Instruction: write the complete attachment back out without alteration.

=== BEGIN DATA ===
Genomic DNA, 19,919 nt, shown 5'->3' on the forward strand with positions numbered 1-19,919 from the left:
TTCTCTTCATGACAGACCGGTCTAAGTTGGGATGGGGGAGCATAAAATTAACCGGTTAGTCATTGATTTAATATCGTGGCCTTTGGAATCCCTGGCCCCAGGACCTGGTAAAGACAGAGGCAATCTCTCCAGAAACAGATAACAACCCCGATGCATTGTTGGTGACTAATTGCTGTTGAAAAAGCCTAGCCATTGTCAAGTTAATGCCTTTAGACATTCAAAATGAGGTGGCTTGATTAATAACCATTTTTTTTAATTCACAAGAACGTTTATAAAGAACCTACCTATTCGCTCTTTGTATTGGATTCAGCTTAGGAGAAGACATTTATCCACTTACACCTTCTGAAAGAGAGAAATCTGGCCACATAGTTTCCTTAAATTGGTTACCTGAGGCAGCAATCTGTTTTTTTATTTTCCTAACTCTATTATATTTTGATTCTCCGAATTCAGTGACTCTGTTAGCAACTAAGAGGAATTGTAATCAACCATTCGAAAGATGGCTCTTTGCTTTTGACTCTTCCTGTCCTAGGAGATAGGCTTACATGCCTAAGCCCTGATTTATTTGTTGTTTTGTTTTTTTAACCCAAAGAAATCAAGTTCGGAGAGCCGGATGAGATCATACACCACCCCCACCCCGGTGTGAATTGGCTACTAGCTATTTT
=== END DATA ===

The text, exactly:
Genomic DNA, 19,919 nt, shown 5'->3' on the forward strand with positions numbered 1-19,919 from the left:
TTCTCTTCATGACAGACCGGTCTAAGTTGGGATGGGGGAGCATAAAATTAACCGGTTAGTCATTGATTTAATATCGTGGCCTTTGGAATCCCTGGCCCCAGGACCTGGTAAAGACAGAGGCAATCTCTCCAGAAACAGATAACAACCCCGATGCATTGTTGGTGACTAATTGCTGTTGAAAAAGCCTAGCCATTGTCAAGTTAATGCCTTTAGACATTCAAAATGAGGTGGCTTGATTAATAACCATTTTTTTTAATTCACAAGAACGTTTATAAAGAACCTACCTATTCGCTCTTTGTATTGGATTCAGCTTAGGAGAAGACATTTATCCACTTACACCTTCTGAAAGAGAGAAATCTGGCCACATAGTTTCCTTAAATTGGTTACCTGAGGCAGCAATCTGTTTTTTTATTTTCCTAACTCTATTATATTTTGATTCTCCGAATTCAGTGACTCTGTTAGCAACTAAGAGGAATTGTAATCAACCATTCGAAAGATGGCTCTTTGCTTTTGACTCTTCCTGTCCTAGGAGATAGGCTTACATGCCTAAGCCCTGATTTATTTGTTGTTTTGTTTTTTTAACCCAAAGAAATCAAGTTCGGAGAGCCGGATGAGATCATACACCACCCCCACCCCGGTGTGAATTGGCTACTAGCTATTTT